Recently, Donner (of Beth Donner Design Inc.) took on a new challenge; designing a hospitality furnishings collection for Naturalist. The collection is made with reclaimed wood and resin combos with touches of brass. “It’s that organic-meets-retro-meets-Scandinavian style,” Donner says. “It’s a minimal design made specifically for small-scale boutiques, but it could work at larger hotels.”
The blur. It symbolizes an innovative spirit, a level of creativity that allows us to not just push boundaries, but step beyond them, uniting worlds and building something new. In design, we see examples of this everywhere — the melding of residential and commercial, the relationship between indoor and outdoor, the versatility of mixed-use spaces. Join us over the next three days as we explore how blurring the lines can reveal a clearer picture of creative design. Click here to see part two of the story and click here to see part three.
Whether you call it resimercial, hospidential or soft contract, commercial spaces have taken a turn to include more residential-looking areas, giving the feel of home away from home. This is especially true as residential designers diversify revenue streams and cross over into hospitality and contract design.
This convergence is happening in office spaces, hotels, restaurants, schools and hospitals, and it shows no sign of slowing. Ken Gibson, president of NYC-based Gibson Interior Products, says this blur allows designers to not be restricted.
“Before there was resimercial, the key word was collaboration,” he says. “The idea was to change the workspace to be more collaborative. It went from cubicles and private offices to open space plans, which then presented the need for people to get up and talk privately. So then work pods were introduced, and those have a really residential feel, too.”
Gibson works with design firms to break down floor plans to include private offices, open work spaces and residential-styled collaborative areas. “Designers have an obligation to the client to create a work space that finds the right blend of functionality and design to give the client what they want,” Gibson says.
Gary Inman, interior designer and vice president of hospitality at Baskervill, says hospitality projects are the sweet zone between residential and commercial design because they blend elements of each. And while he agrees it’s possible to tackle both, designers may have more luck choosing one.
The challenge depends on the scope of the work. “It’s easier if it’s a smaller project, but when it gets bigger or has a construction component, then it becomes complicated quickly,” Inman explains. “That’s when I’d say to consider a consultant. Partner with another firm that has the expertise. You can be the visionary, but don’t take the leap of faith and just think it’s going to be okay. Surround yourself with a team that knows commercial codes, that knows how hotels need to function. I always say to partner with someone until you’re ready to go it alone.”
Another major consideration when it comes to commercial design is the brand you’re working with. When you work with a major brand, it’s very different than a privately owned company, in that there are strict brand standards. Oftentimes that’s hundreds of pages of legal speak and specifications, and you must be able to create a design that’s compliant with those guidelines.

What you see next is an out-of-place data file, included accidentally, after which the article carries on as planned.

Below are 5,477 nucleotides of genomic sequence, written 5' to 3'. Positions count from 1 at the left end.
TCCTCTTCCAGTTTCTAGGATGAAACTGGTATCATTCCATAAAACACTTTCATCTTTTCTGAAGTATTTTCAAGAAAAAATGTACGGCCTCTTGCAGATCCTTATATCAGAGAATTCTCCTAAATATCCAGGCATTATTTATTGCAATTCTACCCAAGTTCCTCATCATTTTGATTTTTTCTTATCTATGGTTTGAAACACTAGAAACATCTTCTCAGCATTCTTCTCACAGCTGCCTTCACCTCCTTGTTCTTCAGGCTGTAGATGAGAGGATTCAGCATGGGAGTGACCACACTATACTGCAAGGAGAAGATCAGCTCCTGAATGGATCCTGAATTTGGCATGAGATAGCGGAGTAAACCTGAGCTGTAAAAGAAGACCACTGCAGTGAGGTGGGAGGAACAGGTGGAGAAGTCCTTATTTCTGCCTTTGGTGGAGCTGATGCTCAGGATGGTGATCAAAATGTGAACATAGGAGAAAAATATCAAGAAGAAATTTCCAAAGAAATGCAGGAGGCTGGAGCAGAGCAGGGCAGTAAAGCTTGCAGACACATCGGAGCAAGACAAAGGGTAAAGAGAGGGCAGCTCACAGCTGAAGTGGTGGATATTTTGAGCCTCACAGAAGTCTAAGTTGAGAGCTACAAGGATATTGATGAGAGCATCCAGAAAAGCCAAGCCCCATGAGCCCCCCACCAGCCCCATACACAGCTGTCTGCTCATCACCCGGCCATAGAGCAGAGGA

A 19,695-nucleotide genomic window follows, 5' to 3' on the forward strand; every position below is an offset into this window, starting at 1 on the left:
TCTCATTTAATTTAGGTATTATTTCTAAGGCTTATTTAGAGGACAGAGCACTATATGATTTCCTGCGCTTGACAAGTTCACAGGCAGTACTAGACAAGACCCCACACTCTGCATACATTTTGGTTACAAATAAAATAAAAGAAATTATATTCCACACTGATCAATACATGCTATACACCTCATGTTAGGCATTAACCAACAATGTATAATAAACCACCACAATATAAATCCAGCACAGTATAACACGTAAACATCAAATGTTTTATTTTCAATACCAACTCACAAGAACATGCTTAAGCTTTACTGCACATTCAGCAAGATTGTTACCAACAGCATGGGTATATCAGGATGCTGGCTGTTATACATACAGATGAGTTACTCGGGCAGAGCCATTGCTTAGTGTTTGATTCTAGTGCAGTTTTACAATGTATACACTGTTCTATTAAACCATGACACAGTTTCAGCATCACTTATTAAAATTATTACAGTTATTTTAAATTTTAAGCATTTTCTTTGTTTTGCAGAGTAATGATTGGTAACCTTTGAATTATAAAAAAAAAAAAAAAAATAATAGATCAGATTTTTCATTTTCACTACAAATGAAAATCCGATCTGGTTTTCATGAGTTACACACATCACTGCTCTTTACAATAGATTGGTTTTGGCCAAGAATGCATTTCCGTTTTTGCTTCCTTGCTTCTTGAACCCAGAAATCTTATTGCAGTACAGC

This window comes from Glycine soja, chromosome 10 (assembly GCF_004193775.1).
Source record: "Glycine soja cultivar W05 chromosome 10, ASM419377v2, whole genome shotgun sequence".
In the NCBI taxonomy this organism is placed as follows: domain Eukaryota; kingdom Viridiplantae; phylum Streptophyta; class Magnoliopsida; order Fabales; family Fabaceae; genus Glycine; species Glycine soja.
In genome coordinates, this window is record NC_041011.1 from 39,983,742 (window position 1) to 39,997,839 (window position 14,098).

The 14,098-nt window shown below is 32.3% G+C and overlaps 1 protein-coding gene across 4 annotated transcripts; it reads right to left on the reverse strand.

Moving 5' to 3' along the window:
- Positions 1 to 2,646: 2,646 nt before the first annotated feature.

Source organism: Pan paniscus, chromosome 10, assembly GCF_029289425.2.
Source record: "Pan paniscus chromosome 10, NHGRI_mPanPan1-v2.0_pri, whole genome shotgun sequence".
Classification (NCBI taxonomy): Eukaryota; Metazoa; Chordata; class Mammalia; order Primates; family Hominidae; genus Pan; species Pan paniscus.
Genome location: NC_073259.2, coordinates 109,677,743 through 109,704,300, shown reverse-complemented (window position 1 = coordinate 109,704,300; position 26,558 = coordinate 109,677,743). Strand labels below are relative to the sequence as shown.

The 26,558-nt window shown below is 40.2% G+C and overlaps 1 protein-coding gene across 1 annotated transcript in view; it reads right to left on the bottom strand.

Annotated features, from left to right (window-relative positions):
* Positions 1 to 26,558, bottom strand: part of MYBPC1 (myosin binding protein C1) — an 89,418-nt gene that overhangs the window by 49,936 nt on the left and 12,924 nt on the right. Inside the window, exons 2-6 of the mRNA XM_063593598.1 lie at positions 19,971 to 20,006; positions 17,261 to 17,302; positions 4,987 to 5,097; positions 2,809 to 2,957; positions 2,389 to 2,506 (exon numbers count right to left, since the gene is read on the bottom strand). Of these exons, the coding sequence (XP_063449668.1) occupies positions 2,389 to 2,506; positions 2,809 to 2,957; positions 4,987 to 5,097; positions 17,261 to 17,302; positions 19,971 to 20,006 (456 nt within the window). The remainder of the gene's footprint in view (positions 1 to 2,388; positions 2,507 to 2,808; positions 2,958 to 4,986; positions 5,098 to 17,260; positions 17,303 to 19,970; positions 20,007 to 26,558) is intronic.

“Understanding the brand is so critical to being able to start your design,” Inman says. “Unlike with a resident where you can sit them down and get to know them and start to build the design based on that, with a brand, they’ve spent years refining it. They have professional brand consultants. They all have a different type of personality and character based on the demographic they are trying to attract.”
To help designers understand the opportunity hospitality design offers, High Point Market Authority has started to host the Hospitality at Market Program during market, which Inman first initiated. The event allows designers to see and test product, and explore finish options, production schedules, cost levels and opportunities for customization. In addition, educational programs — many offering CEU credits and networking opportunities — give designers a chance to learn about this exciting design category.
“I hope designers walk away with the confidence to know they can design for hospitality,” Inman says about the Hospitality at Market program. “Kelli Ellis and Blanche Garcia, two well-known designers on our panel, are women who made the transition from residential to commercial design. I think they’ll be able to speak to what that process was like, what the challenges were, how they overcame them, and what the rewards and benefits have been. For those on the fence and considering it, there’s no better message than hearing from someone who has taken that step and found success.”
Beth Donner of Beth Donner Design Inc., concurs about the intersection. She primarily works on commercial projects and says her interiors tend to have a warm and inviting feel, with a sexy side to make people feel good in those environments.
“It’s an interesting time for designers,” Donner says. “I’m working on a hotel on Fire Island right now, and the emphasis is to give it a slightly homey feel with a touch of glam. They want people to feel like they’re at home.”
Recently, Donner took on a new challenge: designing a hospitality furnishings collection for Naturalist. The collection is made with reclaimed wood and resin combos with touches of brass. “It’s that organic-meets-retro-meets-Scandinavian style,” Donner says. “It’s a minimal design made specifically for small-scale boutiques, but it could work in larger hotels.”
Whether this blur is a passing trend or here to stay, the opportunities it presents are clear. The key is education and gaining the confidence to take on these types of projects